Wisconsin Democracy Campaign
Campaign Cash

250 Donors Gave to Dubious Election Group

State donors gave to $15.4 million fund of ex-Trump campaign aide who spent 3% of money on candidates.

By - May 21st, 2019 10:37 am
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David Bossie speaking at the 2017 Conservative Political Action Conference (CPAC) in National Harbor, Maryland. Photo by Gage Skidmore from Peoria, AZ, United States of America [CC BY-SA 2.0 (https://creativecommons.org/licenses/by-sa/2.0)]

David Bossie speaking at the 2017 Conservative Political Action Conference (CPAC) in National Harbor, Maryland. Photo by Gage Skidmore from Peoria, AZ, United States of America [CC BY-SA 2.0 (https://creativecommons.org/licenses/by-sa/2.0)]

More than 250 Wisconsin contributors gave about $115,900 to a political nonprofit group accused of using only a tiny fraction of the money it raised to help federal candidates aligned with President Donald Trump.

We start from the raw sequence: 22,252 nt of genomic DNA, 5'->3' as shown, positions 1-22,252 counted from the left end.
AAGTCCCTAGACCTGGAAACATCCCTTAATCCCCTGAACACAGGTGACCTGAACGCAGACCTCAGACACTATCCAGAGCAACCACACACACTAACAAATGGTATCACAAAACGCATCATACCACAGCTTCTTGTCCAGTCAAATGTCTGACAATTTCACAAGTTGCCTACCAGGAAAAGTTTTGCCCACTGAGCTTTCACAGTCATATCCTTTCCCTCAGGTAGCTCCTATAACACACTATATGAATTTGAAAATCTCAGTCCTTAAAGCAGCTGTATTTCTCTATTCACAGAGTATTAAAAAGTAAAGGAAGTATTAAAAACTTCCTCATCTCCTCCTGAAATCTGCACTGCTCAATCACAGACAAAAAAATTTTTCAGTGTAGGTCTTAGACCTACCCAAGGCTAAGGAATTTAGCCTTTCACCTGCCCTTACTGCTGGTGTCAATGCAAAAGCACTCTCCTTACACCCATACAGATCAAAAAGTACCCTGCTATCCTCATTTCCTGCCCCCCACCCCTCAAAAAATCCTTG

Axios reported that The Presidential Coalition, a 527 group run by a former Trump campaign aide, spent only 3 percent, or $425,442, of the $15.4 million it spent nationwide in 2017 and 2018 to support Trump-aligned conservative candidates.

The rest of the cash was spent on administrative costs, including salaries, and fundraising, according to the report. The former Trump campaign aide, David Bossie, received a salary of $105,541 from The Presidential Coalition in 2017.

Reports filed with the IRS by the group showed that it received $115,858 from 253 Wisconsin donors in 2017 and 2018. Topping the list of those donors were:

Alvin Schuettpelz, of De Pere, president of Maple Valley Mutual Insurance, $4,150

William E. Barry, of Brookfield, owner of Speed Systems, $3,500

Willard T. Walker, of Milwaukee, president of WT Walker Group, $3,000

Robert C. Brown, of Osceola, retired, $2,000

Dr. Robert Tefo, Green Bay, Green Bay Anesthesia Associates, $2,000

Roger H. Kriete, Milwaukee, chairman of Kriete Truck Center, $2,000

527 groups are unregulated political nonprofits named after the U.S. Internal Revenue Service (IRS) code that governs them. These groups run by powerful special interests can raise and spend unlimited amounts of money from any source to spend on state and federal elections.

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